A UK team of scientists at Brunel University London, Lancaster University, and University of Surrey have developed a smart device that can detect coronavirus in 30 minutes, using a smartphone application,
Testing for COVID-19 requires 4 to 6 hours and a trip to the lab, according to the CDC. This complicates things when whole countries are in a lockdown state, and people are self-isolating. A UK team of scientists at Brunel University London, Lancaster University, and University of Surrey have developed a smart device that can detect coronavirus in 30 minutes, using a smartphone application, SlashGear reports.
Researchers used a combination of artificial intelligence, image processing, molecular virology, and their experience from testing birds for viral infections in the Philippines to create the new device. Apart from being able to provide results in just 30 minutes, the hand-held device is also relatively cheap at around £100 per unit. According to the scientists, it can run tests on 6 people simultaneously, costing as little as £4 per test. The team is currently searching for backers to begin mass-production as soon as possible.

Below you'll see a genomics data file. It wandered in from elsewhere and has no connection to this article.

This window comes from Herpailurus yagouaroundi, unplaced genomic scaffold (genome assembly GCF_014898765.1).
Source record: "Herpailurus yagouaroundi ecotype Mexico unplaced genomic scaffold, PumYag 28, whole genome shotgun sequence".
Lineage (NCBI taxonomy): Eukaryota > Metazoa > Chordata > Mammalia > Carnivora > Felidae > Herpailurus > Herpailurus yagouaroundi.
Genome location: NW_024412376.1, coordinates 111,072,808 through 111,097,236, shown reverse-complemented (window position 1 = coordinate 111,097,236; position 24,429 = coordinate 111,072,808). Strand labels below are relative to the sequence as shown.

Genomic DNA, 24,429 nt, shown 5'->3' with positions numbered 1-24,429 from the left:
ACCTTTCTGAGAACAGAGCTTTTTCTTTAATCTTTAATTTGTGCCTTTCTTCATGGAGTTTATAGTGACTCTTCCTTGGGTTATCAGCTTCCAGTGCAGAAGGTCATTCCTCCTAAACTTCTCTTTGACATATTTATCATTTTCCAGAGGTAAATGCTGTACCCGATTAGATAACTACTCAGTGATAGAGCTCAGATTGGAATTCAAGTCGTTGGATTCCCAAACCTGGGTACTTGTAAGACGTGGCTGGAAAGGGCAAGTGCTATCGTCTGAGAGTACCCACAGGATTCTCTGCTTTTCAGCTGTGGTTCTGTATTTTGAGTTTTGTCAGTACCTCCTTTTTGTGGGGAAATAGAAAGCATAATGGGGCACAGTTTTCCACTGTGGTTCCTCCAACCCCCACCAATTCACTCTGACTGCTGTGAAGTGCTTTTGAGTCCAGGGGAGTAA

“The team strongly believes that with our combined expertise, we will be able to make this device and its associated system available for adoption within a few weeks and take a step closer to beating Covid-19,” said Molecular Virologist Dr Muhammad Munir at Lancaster University.
This smartphone-operated device can make testing for coronavirus easy and accessible, and ease the burden on public and private labs. The UK team plans to include a tele-medicine functionality to the app, making the device remotely operational and capable of sending data about tested subjects to health organizations and medical experts. Scientists are already using smart rings to keep an eye on the body temperature of ER doctors, and smart thermometers to make a map of abnormal temperature readings in the US. Making a cheap and fast device that can run tests on several people simultaneously and send the data to health officials can be a game-changer.